Easter celebrates the Resurrection of Jesus Christ on the third day after his Crucifixion. According to St. Bede, an English historian of the early 8th century, Easter owes its origin to the old Teutonic mythology. It was derived from the name Eostre, the Anglo-Saxon goddess of spring, to whom the month of April was dedicated. The festival of Eostre was celebrated at the vernal equinox, when the day and night gets an equal share of the day. Most scholars like to emphasize the original relation of Easter to the Jewish festival of Passover, or Pesach, which is derived Pasch, another name for Easter. The early Christians, many of whom were of Jewish origin, were brought up in the Hebrew tradition and regarded Easter as a new feature of the Passover festival, a commemoration of the advent of the Messiah as foretold by the prophets.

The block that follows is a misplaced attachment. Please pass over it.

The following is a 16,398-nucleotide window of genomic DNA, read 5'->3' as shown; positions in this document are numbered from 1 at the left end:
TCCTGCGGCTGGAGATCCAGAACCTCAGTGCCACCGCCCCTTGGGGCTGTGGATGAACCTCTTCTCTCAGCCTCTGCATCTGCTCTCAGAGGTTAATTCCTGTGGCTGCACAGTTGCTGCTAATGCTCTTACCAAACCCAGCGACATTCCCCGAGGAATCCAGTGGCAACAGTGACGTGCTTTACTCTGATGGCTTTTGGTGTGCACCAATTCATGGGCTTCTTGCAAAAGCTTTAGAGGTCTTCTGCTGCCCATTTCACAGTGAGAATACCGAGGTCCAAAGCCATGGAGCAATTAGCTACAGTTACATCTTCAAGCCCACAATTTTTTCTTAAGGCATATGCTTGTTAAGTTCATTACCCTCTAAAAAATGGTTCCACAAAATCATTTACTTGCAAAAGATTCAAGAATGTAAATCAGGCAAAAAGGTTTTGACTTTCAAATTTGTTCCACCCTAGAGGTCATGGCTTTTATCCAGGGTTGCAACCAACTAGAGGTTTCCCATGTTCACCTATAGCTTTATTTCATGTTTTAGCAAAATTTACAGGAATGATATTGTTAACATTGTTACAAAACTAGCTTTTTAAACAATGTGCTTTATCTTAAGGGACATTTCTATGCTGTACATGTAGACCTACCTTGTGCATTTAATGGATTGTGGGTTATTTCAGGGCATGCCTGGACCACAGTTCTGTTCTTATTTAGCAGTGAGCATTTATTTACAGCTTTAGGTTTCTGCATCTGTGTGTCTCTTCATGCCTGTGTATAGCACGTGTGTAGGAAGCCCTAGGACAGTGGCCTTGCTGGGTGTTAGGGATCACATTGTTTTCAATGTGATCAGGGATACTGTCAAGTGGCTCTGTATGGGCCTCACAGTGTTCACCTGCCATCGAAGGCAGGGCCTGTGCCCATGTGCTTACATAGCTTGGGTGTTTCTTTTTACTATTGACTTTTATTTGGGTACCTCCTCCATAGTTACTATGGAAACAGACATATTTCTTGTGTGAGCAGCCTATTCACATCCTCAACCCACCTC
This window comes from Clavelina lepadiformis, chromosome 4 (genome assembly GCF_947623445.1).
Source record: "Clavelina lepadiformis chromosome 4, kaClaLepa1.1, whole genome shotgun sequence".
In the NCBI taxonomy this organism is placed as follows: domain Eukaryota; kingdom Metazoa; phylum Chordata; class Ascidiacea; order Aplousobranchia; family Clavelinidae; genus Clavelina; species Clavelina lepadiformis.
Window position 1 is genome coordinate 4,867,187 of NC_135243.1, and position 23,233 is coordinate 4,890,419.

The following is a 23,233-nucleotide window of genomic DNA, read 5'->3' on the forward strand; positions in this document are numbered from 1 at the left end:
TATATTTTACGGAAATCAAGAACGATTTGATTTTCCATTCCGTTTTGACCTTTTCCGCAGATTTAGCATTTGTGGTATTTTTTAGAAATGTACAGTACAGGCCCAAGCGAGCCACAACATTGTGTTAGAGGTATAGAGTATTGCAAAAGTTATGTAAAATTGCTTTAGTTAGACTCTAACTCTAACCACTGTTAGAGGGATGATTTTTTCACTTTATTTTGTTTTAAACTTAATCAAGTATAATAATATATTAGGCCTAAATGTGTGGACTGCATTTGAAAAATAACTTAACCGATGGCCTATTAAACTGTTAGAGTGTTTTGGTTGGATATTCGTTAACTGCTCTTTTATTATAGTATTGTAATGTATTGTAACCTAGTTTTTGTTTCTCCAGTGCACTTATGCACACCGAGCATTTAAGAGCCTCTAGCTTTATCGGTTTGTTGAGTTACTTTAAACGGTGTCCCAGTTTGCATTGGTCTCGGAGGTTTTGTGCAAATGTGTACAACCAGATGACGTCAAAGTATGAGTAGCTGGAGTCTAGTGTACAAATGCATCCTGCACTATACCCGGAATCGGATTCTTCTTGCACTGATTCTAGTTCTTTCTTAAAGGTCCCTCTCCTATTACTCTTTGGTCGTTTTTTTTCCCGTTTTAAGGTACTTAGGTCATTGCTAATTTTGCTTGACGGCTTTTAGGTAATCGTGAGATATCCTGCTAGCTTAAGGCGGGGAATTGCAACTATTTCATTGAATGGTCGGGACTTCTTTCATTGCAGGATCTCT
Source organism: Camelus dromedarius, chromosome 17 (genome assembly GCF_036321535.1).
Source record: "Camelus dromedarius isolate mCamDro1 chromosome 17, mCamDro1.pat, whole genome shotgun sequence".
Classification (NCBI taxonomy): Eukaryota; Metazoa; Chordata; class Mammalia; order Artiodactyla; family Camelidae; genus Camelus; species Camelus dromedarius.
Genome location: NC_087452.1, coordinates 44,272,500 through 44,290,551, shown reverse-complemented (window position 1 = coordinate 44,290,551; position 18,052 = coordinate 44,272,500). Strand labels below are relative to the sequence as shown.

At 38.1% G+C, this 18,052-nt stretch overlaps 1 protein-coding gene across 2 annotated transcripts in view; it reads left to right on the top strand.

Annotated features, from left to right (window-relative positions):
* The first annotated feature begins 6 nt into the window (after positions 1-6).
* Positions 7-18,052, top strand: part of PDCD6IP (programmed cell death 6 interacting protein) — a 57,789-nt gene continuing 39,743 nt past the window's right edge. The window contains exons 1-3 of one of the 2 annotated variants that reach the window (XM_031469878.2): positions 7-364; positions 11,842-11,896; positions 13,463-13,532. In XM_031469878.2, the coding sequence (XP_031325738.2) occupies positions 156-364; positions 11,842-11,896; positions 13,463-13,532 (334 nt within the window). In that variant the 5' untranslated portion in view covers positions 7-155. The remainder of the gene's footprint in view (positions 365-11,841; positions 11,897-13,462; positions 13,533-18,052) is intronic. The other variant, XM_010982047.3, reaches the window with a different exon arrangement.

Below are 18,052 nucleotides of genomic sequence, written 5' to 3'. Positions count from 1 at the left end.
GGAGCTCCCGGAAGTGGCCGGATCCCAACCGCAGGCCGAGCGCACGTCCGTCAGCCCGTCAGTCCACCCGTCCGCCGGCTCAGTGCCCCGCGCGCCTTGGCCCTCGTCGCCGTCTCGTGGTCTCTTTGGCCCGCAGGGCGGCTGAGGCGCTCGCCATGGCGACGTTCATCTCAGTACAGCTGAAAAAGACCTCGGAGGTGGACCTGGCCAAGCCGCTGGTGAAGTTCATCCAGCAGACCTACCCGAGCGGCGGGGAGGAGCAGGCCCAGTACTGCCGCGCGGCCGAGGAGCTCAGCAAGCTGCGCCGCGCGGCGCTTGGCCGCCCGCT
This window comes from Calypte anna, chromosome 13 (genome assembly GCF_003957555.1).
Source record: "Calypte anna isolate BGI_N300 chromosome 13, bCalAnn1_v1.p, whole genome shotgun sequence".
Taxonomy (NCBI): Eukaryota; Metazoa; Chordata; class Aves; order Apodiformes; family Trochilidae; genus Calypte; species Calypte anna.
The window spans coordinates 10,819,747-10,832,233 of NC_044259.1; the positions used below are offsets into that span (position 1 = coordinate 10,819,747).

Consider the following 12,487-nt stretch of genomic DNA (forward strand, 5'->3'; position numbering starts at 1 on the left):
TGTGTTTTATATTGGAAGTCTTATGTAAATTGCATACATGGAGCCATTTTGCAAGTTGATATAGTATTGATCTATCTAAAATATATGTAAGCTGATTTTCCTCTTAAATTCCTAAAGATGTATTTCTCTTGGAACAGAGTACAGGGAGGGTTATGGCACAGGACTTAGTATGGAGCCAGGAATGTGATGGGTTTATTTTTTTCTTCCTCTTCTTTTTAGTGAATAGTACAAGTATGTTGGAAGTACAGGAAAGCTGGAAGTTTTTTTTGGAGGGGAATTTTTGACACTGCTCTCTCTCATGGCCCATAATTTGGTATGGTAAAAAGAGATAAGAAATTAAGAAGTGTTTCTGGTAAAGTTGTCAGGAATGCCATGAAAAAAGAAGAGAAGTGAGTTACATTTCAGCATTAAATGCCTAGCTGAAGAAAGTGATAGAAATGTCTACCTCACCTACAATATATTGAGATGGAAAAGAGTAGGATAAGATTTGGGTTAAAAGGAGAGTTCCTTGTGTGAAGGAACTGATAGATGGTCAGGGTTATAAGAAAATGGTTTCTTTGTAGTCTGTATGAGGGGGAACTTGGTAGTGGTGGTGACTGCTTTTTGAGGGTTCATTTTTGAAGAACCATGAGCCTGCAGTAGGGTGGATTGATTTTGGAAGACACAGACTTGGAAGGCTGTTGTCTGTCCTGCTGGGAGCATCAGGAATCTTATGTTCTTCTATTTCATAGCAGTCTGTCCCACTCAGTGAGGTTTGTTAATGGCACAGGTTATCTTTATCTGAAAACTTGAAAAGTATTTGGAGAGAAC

Though the bible doesn’t mention a fluffy animal who delivers eggs to children on Easter Sunday, the bunny has become the most recognizable symbol of Easter. Another symbol for Easter is the decorated egg. The egg, an ancient symbol of new life, has been associated with pagan festivals celebrating spring. From a Christian perspective, Easter eggs are said to represent Jesus' emergence from the tomb and resurrection.